- Don’t expect people in the bar to listen, or even be quiet. They have a perfect right to chat to each other in a pub – that’s what pubs are for. Having said that, as a performer, have some consideration for other performers and don’t make to much noise when they are singing and playing.
- Have a few extra songs in hand – I went to one in Betty Nichols in Kirkcaldy and the two performers in front of me sang three of the songs I had been planning to do.
- When you are finished don’t remove the lead from your instrument until the sound man says its OK. You can damage the speakers.
- Have fun – you may get a free pint from the bar, but not always (or even often!). Chat to other performers (ideally between songs), see where they play, pass information about.
A few words for the Sound Man
The standard of the sound man (it usually is a man, but it is sometimes a woman – but I’ll use the term “sound man” as it’s shorter and sounds better than “sound person”) also varies greatly from open mic to open mic. The worst I have seen experienced simply pointed to the mixer and said “there you go”. Most are much better. Here are the habits of good sound men
- THEY START ON TIME. If they advertise an open mic to start at 8:30pm. The first act (it may well be the soundman himself) starts to play (not do a sound check – that has been done already) at 8:30
- They have the mixer in front of the performers where they are listening to the same sound the audience is hearing. If they can’t get the mixer to the middle of the audience they, or their assistant goes to that point and then adjusts the mixer till it sounds right.
- They use their ears to get they balance right – not the LEDs on the mixer. They know that if they just use the LEDs the instruments will overpower the vocals.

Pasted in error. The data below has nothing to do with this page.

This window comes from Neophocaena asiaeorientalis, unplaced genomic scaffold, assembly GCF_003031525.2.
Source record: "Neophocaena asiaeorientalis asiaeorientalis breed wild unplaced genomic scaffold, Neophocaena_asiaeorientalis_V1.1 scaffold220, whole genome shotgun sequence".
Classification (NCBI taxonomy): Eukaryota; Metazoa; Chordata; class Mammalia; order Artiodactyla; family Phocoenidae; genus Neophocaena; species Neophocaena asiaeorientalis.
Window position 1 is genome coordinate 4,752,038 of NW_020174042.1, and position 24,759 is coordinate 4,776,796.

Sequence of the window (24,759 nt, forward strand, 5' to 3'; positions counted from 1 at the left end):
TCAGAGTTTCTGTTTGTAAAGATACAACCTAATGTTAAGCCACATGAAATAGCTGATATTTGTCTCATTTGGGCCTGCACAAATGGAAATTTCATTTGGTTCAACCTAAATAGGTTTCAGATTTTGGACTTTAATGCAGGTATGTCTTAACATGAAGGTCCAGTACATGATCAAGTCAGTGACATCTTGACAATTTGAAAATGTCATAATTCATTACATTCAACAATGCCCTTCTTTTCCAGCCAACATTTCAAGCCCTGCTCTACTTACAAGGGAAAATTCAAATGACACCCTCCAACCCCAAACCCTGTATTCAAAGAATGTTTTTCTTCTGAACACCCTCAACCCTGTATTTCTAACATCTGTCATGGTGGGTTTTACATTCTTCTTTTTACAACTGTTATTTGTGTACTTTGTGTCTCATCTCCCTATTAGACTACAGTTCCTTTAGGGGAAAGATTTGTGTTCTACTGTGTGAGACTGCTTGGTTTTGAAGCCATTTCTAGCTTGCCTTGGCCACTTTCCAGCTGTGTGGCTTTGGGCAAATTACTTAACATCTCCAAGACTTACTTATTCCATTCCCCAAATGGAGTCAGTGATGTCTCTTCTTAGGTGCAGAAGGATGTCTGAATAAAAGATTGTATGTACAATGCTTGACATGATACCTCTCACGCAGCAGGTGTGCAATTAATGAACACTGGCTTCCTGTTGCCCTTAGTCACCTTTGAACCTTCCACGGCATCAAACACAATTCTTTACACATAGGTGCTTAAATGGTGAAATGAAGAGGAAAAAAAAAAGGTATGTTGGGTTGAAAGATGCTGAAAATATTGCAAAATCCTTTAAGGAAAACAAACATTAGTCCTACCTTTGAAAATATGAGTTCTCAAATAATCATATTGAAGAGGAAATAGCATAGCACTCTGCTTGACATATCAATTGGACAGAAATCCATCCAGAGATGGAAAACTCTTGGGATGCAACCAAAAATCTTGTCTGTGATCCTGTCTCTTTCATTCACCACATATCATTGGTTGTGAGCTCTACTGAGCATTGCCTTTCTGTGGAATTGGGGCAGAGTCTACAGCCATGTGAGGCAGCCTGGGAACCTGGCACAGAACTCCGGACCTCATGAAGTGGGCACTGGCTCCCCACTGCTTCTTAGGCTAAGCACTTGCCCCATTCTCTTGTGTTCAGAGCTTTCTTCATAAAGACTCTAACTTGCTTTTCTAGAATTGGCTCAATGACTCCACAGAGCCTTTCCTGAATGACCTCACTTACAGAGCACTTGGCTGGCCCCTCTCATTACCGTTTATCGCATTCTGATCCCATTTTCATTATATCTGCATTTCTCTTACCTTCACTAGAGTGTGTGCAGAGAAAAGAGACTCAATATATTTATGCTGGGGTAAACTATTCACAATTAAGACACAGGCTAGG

- They do not ask the performer to be the judge of the balance. Behind the mic is the worst place to get a feel of the overall balance.
- In small to medium venues they keep the mixer’s PAN controls centred. They realise that all of the audience wants to here all of the performers.
- They know that if a performer asks for an adjustment to a setting (eg – can I have a bit more guitar please) he means the monitors – not the main speakers. The performer cannot judge how it sounds from the audiences position.
- If one singer can’t be heard, or a guitar is drowning the vocals and other instruments – it is usually the sound man who is at fault.
- If they do not have monitors they try to position the speakers so that the performers can hear something of their own performance above the noise of the audience talking.
A good soundman is a great asset for any performer. A bad one can discourage less confident musicians from ever playing again.
That said, we have been disappointed with the soundman enough so that now we bring our own mics, a spare stand, and a Y piece for the mics so that all the soundman gets is a single connector for his system. We set the mics the right distance between mouth and instruments so we get the balance right.